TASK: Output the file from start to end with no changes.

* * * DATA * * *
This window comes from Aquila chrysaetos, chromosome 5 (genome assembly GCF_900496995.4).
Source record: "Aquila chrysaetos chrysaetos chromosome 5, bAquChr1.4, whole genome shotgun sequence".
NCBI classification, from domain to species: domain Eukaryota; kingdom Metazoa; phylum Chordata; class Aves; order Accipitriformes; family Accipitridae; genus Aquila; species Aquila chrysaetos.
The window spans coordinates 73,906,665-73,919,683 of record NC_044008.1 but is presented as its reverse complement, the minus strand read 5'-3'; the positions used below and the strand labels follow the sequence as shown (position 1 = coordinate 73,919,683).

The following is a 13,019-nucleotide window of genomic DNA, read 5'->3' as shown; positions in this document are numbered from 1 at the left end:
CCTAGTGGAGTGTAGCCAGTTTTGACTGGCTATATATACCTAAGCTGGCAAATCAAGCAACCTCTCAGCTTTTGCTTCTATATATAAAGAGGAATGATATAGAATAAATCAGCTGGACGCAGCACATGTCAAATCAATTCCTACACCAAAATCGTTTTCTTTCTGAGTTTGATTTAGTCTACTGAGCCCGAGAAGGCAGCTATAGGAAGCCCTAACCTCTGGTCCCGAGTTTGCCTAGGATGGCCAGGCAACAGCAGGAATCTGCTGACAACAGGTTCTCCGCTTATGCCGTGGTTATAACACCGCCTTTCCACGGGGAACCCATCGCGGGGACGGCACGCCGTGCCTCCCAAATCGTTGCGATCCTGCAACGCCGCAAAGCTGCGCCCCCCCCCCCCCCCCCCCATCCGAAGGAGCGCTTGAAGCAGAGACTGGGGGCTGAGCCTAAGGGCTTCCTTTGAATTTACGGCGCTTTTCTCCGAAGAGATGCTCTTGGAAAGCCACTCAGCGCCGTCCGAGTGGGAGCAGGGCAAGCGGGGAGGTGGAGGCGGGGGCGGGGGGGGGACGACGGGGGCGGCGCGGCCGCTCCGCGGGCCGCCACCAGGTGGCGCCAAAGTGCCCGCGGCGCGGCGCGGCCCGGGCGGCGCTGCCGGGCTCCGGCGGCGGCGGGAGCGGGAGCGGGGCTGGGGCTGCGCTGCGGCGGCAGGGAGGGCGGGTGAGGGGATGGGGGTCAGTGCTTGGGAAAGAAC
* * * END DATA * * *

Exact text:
This window comes from Aquila chrysaetos, chromosome 5 (genome assembly GCF_900496995.4).
Source record: "Aquila chrysaetos chrysaetos chromosome 5, bAquChr1.4, whole genome shotgun sequence".
NCBI classification, from domain to species: domain Eukaryota; kingdom Metazoa; phylum Chordata; class Aves; order Accipitriformes; family Accipitridae; genus Aquila; species Aquila chrysaetos.
The window spans coordinates 73,906,665-73,919,683 of record NC_044008.1 but is presented as its reverse complement, the minus strand read 5'-3'; the positions used below and the strand labels follow the sequence as shown (position 1 = coordinate 73,919,683).

The following is a 13,019-nucleotide window of genomic DNA, read 5'->3' as shown; positions in this document are numbered from 1 at the left end:
CCTAGTGGAGTGTAGCCAGTTTTGACTGGCTATATATACCTAAGCTGGCAAATCAAGCAACCTCTCAGCTTTTGCTTCTATATATAAAGAGGAATGATATAGAATAAATCAGCTGGACGCAGCACATGTCAAATCAATTCCTACACCAAAATCGTTTTCTTTCTGAGTTTGATTTAGTCTACTGAGCCCGAGAAGGCAGCTATAGGAAGCCCTAACCTCTGGTCCCGAGTTTGCCTAGGATGGCCAGGCAACAGCAGGAATCTGCTGACAACAGGTTCTCCGCTTATGCCGTGGTTATAACACCGCCTTTCCACGGGGAACCCATCGCGGGGACGGCACGCCGTGCCTCCCAAATCGTTGCGATCCTGCAACGCCGCAAAGCTGCGCCCCCCCCCCCCCCCCCCCATCCGAAGGAGCGCTTGAAGCAGAGACTGGGGGCTGAGCCTAAGGGCTTCCTTTGAATTTACGGCGCTTTTCTCCGAAGAGATGCTCTTGGAAAGCCACTCAGCGCCGTCCGAGTGGGAGCAGGGCAAGCGGGGAGGTGGAGGCGGGGGCGGGGGGGGGACGACGGGGGCGGCGCGGCCGCTCCGCGGGCCGCCACCAGGTGGCGCCAAAGTGCCCGCGGCGCGGCGCGGCCCGGGCGGCGCTGCCGGGCTCCGGCGGCGGCGGGAGCGGGAGCGGGGCTGGGGCTGCGCTGCGGCGGCAGGGAGGGCGGGTGAGGGGATGGGGGTCAGTGCTTGGGAAAGAAC